Discovered in her papers as a handwritten manuscript in 2008, Jane Rule's autobiography is a rich and culturally significant document that follows the first twenty-one years of her life.
In writing about her formative years, she is indeed “taking” the measure of her life, assessing its contours of pleasure and pain, and accounting precisely for how it evolved, with great discretion and consideration for those who might have been affected by being represented in her work. She appreciated the ambiguity of the title she chose, with all its implications of suicide: at the end of her writing life, she was submitting herself as a person, not only to the literary and cultural, but also the moral and ethical critique of her readers.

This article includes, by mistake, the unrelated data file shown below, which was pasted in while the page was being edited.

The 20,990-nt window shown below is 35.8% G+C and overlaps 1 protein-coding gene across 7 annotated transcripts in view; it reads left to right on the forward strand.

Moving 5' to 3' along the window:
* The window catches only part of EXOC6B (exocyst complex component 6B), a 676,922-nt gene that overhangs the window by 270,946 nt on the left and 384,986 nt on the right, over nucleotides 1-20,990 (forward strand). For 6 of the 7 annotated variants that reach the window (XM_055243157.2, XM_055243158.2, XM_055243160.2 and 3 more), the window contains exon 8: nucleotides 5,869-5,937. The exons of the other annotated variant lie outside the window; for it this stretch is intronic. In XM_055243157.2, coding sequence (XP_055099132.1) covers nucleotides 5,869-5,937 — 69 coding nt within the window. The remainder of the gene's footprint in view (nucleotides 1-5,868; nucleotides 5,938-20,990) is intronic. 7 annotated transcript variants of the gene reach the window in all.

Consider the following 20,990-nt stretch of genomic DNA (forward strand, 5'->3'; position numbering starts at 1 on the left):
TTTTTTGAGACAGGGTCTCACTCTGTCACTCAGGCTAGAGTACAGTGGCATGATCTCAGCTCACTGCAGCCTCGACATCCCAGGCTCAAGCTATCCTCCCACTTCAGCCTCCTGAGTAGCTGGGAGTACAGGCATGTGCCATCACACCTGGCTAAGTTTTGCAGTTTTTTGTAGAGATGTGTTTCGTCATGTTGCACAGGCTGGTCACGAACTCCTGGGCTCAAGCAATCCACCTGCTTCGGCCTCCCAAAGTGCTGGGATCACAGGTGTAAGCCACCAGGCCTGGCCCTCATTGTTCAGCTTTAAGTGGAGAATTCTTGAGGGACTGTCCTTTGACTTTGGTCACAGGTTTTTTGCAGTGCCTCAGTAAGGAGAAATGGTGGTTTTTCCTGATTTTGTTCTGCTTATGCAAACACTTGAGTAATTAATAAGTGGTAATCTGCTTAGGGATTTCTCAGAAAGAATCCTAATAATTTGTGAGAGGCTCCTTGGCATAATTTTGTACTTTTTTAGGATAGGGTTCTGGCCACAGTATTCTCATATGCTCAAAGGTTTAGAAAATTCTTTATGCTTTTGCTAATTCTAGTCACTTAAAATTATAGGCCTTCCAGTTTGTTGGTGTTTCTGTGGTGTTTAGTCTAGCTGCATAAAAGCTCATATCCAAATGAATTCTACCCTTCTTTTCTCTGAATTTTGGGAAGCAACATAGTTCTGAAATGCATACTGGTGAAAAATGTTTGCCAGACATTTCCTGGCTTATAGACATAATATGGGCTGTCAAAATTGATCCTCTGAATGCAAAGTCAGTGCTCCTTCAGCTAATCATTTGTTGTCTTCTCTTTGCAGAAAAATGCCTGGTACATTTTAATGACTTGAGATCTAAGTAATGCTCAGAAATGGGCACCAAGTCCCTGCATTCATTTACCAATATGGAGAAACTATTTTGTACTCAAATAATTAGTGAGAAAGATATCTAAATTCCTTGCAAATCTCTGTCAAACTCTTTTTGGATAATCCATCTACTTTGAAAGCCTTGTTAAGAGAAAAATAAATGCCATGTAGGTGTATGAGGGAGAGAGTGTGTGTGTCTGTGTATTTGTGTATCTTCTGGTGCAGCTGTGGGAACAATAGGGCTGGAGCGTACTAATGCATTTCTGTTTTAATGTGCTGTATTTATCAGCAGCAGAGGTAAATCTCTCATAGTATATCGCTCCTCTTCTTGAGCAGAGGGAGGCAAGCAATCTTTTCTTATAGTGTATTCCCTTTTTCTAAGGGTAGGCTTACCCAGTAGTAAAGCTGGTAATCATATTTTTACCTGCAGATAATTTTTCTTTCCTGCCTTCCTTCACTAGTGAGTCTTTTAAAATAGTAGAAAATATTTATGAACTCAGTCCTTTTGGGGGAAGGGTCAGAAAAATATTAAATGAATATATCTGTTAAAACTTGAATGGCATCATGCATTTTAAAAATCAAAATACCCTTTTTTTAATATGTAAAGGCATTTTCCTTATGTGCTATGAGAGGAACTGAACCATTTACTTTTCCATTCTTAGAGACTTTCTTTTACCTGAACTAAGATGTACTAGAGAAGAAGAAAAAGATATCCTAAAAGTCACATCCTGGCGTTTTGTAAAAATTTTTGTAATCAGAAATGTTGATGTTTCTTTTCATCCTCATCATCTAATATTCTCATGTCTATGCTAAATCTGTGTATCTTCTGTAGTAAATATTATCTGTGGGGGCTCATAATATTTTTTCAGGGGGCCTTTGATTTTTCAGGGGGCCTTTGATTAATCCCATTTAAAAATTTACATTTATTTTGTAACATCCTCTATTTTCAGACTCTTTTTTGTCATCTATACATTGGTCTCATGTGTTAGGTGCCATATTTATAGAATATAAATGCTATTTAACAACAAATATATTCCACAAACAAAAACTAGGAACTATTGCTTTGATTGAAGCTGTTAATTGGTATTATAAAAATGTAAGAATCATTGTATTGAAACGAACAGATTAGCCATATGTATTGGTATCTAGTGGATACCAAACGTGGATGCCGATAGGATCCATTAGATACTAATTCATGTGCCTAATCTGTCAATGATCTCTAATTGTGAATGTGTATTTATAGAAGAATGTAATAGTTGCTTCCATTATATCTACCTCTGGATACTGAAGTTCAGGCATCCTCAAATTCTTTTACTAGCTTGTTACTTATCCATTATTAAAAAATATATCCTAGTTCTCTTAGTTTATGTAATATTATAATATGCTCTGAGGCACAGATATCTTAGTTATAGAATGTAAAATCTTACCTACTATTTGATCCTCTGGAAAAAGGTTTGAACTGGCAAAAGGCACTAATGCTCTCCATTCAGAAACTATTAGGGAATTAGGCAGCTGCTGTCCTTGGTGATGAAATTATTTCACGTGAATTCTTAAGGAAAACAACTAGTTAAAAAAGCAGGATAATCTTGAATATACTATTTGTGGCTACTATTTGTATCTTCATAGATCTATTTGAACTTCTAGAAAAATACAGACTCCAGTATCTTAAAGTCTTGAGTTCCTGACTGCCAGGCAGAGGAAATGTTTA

At turns deeply moving and witty, Taking My Life probes in emotional and intellectual terms the larger philosophical questions that were to preoccupy her throughout her literary career, and showcases the origins and contexts that gave shape to Rule's rich intellectual life. Her autobiography will appeal to avid followers of her work, delighted to discover another of her works that has, until now, remained unpublished.